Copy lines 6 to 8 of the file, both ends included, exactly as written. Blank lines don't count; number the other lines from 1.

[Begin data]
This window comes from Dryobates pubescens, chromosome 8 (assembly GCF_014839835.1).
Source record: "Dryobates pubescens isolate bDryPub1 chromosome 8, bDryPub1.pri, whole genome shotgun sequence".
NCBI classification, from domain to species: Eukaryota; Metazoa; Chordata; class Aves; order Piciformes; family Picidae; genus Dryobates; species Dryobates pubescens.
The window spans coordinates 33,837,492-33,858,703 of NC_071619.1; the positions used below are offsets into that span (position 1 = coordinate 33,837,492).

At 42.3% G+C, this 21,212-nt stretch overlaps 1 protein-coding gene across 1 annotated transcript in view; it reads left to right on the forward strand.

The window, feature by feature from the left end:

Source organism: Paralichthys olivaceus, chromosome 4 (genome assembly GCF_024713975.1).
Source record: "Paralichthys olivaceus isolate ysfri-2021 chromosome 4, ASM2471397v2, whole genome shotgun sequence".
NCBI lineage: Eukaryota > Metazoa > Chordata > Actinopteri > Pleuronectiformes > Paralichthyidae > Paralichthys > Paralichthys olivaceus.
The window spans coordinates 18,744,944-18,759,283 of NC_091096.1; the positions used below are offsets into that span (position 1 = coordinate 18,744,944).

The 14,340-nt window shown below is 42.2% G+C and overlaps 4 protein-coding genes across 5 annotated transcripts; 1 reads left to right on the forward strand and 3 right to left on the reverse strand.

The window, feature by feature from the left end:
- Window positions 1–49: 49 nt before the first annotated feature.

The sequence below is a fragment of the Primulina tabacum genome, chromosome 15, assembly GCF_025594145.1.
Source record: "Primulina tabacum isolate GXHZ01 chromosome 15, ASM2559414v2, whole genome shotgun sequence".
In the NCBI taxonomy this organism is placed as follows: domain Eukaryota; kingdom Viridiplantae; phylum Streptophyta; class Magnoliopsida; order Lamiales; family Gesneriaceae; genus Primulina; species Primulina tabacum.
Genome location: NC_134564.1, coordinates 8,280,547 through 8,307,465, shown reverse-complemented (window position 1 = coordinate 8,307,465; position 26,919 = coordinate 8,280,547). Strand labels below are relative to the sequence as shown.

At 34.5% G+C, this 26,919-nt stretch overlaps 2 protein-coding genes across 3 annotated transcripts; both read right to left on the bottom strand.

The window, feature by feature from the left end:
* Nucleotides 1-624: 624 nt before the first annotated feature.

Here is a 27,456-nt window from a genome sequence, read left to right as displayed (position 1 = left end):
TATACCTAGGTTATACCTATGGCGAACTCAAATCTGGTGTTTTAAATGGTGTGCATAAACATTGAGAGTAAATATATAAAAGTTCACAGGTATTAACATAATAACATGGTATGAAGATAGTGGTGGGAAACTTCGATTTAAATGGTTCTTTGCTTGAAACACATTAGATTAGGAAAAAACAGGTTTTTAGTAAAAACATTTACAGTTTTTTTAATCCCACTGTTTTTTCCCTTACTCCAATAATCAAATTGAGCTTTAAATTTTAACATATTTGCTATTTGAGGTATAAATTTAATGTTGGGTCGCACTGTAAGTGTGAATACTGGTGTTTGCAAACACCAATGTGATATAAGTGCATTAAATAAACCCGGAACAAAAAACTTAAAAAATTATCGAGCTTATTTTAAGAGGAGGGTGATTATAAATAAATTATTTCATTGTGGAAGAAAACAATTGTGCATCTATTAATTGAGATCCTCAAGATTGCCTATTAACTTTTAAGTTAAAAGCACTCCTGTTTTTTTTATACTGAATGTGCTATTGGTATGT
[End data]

The window, feature by feature from the left end:

Source organism: Paralichthys olivaceus, chromosome 4 (genome assembly GCF_024713975.1).
Source record: "Paralichthys olivaceus isolate ysfri-2021 chromosome 4, ASM2471397v2, whole genome shotgun sequence".